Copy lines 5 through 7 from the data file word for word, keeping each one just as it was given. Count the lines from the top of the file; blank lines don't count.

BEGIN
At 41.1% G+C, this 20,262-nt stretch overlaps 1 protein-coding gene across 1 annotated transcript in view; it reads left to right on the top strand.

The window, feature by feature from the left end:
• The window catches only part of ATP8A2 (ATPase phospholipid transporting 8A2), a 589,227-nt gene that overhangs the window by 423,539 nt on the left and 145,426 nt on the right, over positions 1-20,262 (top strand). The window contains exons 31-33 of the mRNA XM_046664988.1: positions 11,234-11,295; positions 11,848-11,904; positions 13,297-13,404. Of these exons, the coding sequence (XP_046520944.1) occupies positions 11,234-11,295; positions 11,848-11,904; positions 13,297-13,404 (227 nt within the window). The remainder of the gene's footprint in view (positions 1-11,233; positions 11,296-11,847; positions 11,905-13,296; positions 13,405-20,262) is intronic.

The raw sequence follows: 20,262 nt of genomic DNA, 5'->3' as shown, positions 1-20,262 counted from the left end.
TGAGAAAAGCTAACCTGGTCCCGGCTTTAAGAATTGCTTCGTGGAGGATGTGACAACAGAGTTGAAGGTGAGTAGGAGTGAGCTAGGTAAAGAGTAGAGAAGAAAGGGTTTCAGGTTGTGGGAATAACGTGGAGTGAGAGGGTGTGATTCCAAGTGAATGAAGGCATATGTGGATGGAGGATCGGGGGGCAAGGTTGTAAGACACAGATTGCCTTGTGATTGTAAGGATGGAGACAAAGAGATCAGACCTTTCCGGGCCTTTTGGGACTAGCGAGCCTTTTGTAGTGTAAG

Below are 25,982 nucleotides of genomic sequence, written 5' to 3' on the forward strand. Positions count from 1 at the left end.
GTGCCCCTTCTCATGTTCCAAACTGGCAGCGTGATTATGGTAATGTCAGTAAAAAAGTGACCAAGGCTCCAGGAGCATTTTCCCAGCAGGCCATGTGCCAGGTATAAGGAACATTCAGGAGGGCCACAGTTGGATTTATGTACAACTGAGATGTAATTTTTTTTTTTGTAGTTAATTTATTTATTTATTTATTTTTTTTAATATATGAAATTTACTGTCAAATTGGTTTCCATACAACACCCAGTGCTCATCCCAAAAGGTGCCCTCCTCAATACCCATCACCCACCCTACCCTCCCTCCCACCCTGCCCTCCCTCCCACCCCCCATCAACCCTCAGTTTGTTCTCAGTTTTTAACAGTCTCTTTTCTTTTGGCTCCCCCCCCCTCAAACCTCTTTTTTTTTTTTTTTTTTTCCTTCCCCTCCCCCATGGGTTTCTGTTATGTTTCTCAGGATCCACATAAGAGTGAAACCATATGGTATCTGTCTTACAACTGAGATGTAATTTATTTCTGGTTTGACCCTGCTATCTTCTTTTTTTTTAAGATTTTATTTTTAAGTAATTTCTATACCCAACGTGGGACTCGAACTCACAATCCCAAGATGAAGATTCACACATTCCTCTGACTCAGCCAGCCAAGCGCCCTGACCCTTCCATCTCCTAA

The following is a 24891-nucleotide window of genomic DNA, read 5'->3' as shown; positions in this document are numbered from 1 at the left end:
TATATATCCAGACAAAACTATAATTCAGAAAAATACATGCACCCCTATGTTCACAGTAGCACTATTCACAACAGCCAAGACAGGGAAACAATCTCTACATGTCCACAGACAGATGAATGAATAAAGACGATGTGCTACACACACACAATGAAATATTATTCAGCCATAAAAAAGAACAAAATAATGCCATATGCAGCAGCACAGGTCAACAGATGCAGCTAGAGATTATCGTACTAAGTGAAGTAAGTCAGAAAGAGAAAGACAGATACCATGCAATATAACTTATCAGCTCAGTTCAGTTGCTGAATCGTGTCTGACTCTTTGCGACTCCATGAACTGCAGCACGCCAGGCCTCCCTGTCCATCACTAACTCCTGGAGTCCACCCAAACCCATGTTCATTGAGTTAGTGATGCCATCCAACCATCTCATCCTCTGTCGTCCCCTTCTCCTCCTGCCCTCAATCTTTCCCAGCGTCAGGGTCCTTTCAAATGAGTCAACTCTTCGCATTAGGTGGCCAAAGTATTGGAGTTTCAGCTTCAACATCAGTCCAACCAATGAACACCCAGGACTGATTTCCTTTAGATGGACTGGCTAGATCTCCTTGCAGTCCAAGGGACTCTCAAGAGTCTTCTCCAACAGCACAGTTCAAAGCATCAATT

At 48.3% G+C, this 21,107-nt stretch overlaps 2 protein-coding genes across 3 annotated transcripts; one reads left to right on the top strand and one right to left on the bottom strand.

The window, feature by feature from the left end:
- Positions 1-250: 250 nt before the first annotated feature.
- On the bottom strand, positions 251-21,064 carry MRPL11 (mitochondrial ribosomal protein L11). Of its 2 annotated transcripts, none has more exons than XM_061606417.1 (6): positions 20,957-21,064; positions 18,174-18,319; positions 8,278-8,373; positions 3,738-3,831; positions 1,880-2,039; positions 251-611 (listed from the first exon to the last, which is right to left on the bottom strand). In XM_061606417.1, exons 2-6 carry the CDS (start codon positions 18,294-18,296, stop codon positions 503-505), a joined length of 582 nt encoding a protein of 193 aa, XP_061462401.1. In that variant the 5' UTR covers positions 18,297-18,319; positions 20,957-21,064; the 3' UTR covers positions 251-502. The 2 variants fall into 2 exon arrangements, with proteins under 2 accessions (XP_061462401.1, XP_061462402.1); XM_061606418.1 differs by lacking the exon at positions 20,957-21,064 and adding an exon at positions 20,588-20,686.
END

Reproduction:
TGAGAAAAGCTAACCTGGTCCCGGCTTTAAGAATTGCTTCGTGGAGGATGTGACAACAGAGTTGAAGGTGAGTAGGAGTGAGCTAGGTAAAGAGTAGAGAAGAAAGGGTTTCAGGTTGTGGGAATAACGTGGAGTGAGAGGGTGTGATTCCAAGTGAATGAAGGCATATGTGGATGGAGGATCGGGGGGCAAGGTTGTAAGACACAGATTGCCTTGTGATTGTAAGGATGGAGACAAAGAGATCAGACCTTTCCGGGCCTTTTGGGACTAGCGAGCCTTTTGTAGTGTAAG

Below are 25,982 nucleotides of genomic sequence, written 5' to 3' on the forward strand. Positions count from 1 at the left end.
GTGCCCCTTCTCATGTTCCAAACTGGCAGCGTGATTATGGTAATGTCAGTAAAAAAGTGACCAAGGCTCCAGGAGCATTTTCCCAGCAGGCCATGTGCCAGGTATAAGGAACATTCAGGAGGGCCACAGTTGGATTTATGTACAACTGAGATGTAATTTTTTTTTTTGTAGTTAATTTATTTATTTATTTATTTTTTTTAATATATGAAATTTACTGTCAAATTGGTTTCCATACAACACCCAGTGCTCATCCCAAAAGGTGCCCTCCTCAATACCCATCACCCACCCTACCCTCCCTCCCACCCTGCCCTCCCTCCCACCCCCCATCAACCCTCAGTTTGTTCTCAGTTTTTAACAGTCTCTTTTCTTTTGGCTCCCCCCCCCTCAAACCTCTTTTTTTTTTTTTTTTTTTCCTTCCCCTCCCCCATGGGTTTCTGTTATGTTTCTCAGGATCCACATAAGAGTGAAACCATATGGTATCTGTCTTACAACTGAGATGTAATTTATTTCTGGTTTGACCCTGCTATCTTCTTTTTTTTTAAGATTTTATTTTTAAGTAATTTCTATACCCAACGTGGGACTCGAACTCACAATCCCAAGATGAAGATTCACACATTCCTCTGACTCAGCCAGCCAAGCGCCCTGACCCTTCCATCTCCTAA